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Rudy Giuliani made it ‘dangerous’ for Georgia election workers, attorney says in closing arguments in defamation case

By Devan Cole, Holmes Lybrand and Katelyn Polantz, CNN

(CNN) — Rudy Giuliani didn’t see two former Georgia election workers Ruby Freeman and Shaye Moss as “human beings” when he spread conspiracy theories about them after the 2020 election, their attorney told a Washington, DC, jury Thursday during closing arguments in the defamation damages trial.

“He thought they were ordinary and expendable. He didn’t see them as human beings,” the attorney, Mike Gottlieb, told the eight-person jury.

“It’s dangerous for them to be Ruby Freeman or Shaye Moss because of Giuliani and his co-conspirators,” Gottlieb said.

Freeman and Moss are seeking $24 million apiece in reputational damages, as well as punitive and emotional damages in the case.

Gottlieb also said that there was a time in Giuliani’s life when, as mayor of New York, he understood and appreciated that civil servants were decent people.

“He has no right to offer defenseless civil servants over to a digital mob,” Gottlieb said.

Giuliani spent nearly the entirety of Gottlieb’s closing argument apparently not paying attention. Instead, for more than an hour he was intently reading news stories on a touch-screen laptop he had propped on the defense table in front of him, squinting and highlighting large portions of what he was reading with a stylus.

Closing arguments began Thursday morning after Giuliani opted not to testify or put on any case in his defense.

The case has refocused attention on the human impact of disinformation spread by Trump and his allies after the 2020 election as the former president awaits his own criminal trial in the same courthouse.

Giuliani has already been found liable for defamation and owes Freeman and Moss  over $230,000 after failing to respond to parts of their lawsuit.

‘Patient deep-pockets’

During his own closing arguments, Joseph Sibley, Giuliani’s attorney, claimed Freeman and Moss saw his client as having “deep pockets.”

“I’m not saying Giuliani wasn’t responsible for some harm,” Sibley said, referring to a deluge of harassing and threatening messages that the women received after Giuliani began spreading lies about them.

But, Sibley added, the plaintiffs saw his client as “patient deep-pockets,” a reference to Freeman and Moss’ attorney saying in his own closing arguments that Giuliani was “patient zero for the harm” caused to the two women.

“I’m trying to show you that just because these things happened, and they certainly did happen, that doesn’t mean” Giuliani is responsible for it all, Sibley said.

Sibley also claimed that the decision for Giuliani to not testify in his defense was made out of respect for the two plaintiffs.

“We feel like these women have been through enough,” he told the jury Thursday.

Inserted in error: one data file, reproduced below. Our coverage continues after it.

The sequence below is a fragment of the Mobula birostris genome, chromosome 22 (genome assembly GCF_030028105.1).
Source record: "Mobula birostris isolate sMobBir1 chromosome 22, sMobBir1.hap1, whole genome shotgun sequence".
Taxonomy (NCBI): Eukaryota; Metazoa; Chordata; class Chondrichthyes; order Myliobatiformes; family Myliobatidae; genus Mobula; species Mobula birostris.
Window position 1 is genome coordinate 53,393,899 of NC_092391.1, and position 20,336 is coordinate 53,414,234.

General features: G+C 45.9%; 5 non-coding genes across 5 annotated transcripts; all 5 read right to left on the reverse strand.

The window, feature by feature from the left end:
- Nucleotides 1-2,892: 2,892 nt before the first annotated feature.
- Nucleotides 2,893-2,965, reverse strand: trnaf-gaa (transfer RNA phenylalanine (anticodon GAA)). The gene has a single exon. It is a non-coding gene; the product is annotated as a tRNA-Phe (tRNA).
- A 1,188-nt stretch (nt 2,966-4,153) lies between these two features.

During his closing arguments, Sibley invoked Giuliani’s legacy as a federal prosecutor in New York and his time as mayor of the city in an attempt to paint his client as a good man who shouldn’t be subjected to the judgment sought by Freeman and Moss. He asked the jury to send a message to America that it can come together with compassion, noting the division caused by things like the January 6, 2021, attack on the US Capitol.

“Rudy Giuliani is a good man. I know some of you may not think that,” he said, as Giuliani looked up and shook his head.

“I’m asking you to be reasonable,” Sibley said. “That’s all I’m asking you.”

Two days of emotional testimony

In emotional testimony Wednesday, Freeman described the flood of threats she received after Giuliani disseminated lies about her and her daughter. At one point, her attorney had her review for the jury some of the racist messages she received following the 2020 election.

“Hope they lock you up and throw away the key, you disgusting B*tch traitor,” one of the messages read.

“I received so many on my phone that at one time my phone crashed and just died,” Freeman testified.

She appeared visibly shaken as the various messages were shown. She read aloud from some of them, at times appearing to hold back tears.

“Pack your s–t. They are coming for you. I’m not far behind. I’m coming for you also. Trash will be taken to the street in bags,” another read.

“I took it as though they were going to cut me up and put me into trash bags and take it out to my street,” Freeman said.

A day earlier, Moss similarly walked the jury through how her life has changed after Giuliani began attacking the two women.

“It feels like I’m trapped under someone else’s boot of power,” she testified Tuesday. “I can’t do anything, I feel helpless, and the only thing that’s surrounding me is the lies.”

While Giuliani conceded in July that he did make defamatory statements about Moss and Freeman, he attempted to argue that his statements did not cause any damage to the two women and that his comments about voter fraud in Georgia in the 2020 election were protected speech.

During opening statements on Monday, his attorney Joseph Sibley acknowledged that some harm was done to Freeman and Moss and that the jury would be awarding damages against his client. But he argued that the amount sought by the plaintiffs far exceeded what Giuliani should have to pay them as a result of his conduct.

Sibley said at one point that what the plaintiffs are asking for in damages is “the civil equivalent of the death penalty.”

“They’re trying to end Mr. Giuliani,” he told the jury.

This story has been updated with additional developments.

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